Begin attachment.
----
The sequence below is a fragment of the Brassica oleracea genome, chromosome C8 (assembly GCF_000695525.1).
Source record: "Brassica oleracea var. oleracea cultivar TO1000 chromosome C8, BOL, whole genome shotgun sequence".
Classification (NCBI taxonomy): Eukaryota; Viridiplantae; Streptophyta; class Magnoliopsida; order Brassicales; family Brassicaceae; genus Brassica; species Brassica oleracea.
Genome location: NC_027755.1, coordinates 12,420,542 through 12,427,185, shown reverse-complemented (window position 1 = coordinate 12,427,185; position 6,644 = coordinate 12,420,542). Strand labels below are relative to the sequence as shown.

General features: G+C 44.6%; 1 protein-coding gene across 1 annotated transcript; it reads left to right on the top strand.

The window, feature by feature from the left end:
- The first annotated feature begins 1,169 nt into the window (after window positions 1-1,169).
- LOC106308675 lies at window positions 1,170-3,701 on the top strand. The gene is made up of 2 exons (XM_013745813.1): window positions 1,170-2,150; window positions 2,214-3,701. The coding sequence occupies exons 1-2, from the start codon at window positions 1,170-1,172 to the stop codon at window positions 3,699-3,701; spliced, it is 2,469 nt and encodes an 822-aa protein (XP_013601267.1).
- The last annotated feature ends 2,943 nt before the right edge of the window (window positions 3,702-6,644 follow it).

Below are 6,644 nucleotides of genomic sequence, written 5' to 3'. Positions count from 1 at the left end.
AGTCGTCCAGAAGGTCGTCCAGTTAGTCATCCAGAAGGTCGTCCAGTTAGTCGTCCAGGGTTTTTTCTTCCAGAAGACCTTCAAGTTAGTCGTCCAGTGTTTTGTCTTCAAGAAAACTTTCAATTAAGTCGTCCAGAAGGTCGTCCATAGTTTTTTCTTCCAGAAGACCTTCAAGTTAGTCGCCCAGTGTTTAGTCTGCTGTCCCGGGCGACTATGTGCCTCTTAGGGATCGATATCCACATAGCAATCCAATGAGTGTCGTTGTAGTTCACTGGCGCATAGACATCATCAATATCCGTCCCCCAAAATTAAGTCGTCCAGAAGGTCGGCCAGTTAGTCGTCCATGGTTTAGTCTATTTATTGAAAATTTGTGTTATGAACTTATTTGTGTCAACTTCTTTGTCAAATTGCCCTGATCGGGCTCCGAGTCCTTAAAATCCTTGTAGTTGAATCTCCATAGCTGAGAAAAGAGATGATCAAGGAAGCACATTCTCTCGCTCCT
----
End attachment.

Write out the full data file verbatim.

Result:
The sequence below is a fragment of the Brassica oleracea genome, chromosome C8 (assembly GCF_000695525.1).
Source record: "Brassica oleracea var. oleracea cultivar TO1000 chromosome C8, BOL, whole genome shotgun sequence".
Classification (NCBI taxonomy): Eukaryota; Viridiplantae; Streptophyta; class Magnoliopsida; order Brassicales; family Brassicaceae; genus Brassica; species Brassica oleracea.
Genome location: NC_027755.1, coordinates 12,420,542 through 12,427,185, shown reverse-complemented (window position 1 = coordinate 12,427,185; position 6,644 = coordinate 12,420,542). Strand labels below are relative to the sequence as shown.

General features: G+C 44.6%; 1 protein-coding gene across 1 annotated transcript; it reads left to right on the top strand.

The window, feature by feature from the left end:
- The first annotated feature begins 1,169 nt into the window (after window positions 1-1,169).
- LOC106308675 lies at window positions 1,170-3,701 on the top strand. The gene is made up of 2 exons (XM_013745813.1): window positions 1,170-2,150; window positions 2,214-3,701. The coding sequence occupies exons 1-2, from the start codon at window positions 1,170-1,172 to the stop codon at window positions 3,699-3,701; spliced, it is 2,469 nt and encodes an 822-aa protein (XP_013601267.1).
- The last annotated feature ends 2,943 nt before the right edge of the window (window positions 3,702-6,644 follow it).

Below are 6,644 nucleotides of genomic sequence, written 5' to 3'. Positions count from 1 at the left end.
AGTCGTCCAGAAGGTCGTCCAGTTAGTCATCCAGAAGGTCGTCCAGTTAGTCGTCCAGGGTTTTTTCTTCCAGAAGACCTTCAAGTTAGTCGTCCAGTGTTTTGTCTTCAAGAAAACTTTCAATTAAGTCGTCCAGAAGGTCGTCCATAGTTTTTTCTTCCAGAAGACCTTCAAGTTAGTCGCCCAGTGTTTAGTCTGCTGTCCCGGGCGACTATGTGCCTCTTAGGGATCGATATCCACATAGCAATCCAATGAGTGTCGTTGTAGTTCACTGGCGCATAGACATCATCAATATCCGTCCCCCAAAATTAAGTCGTCCAGAAGGTCGGCCAGTTAGTCGTCCATGGTTTAGTCTATTTATTGAAAATTTGTGTTATGAACTTATTTGTGTCAACTTCTTTGTCAAATTGCCCTGATCGGGCTCCGAGTCCTTAAAATCCTTGTAGTTGAATCTCCATAGCTGAGAAAAGAGATGATCAAGGAAGCACATTCTCTCGCTCCT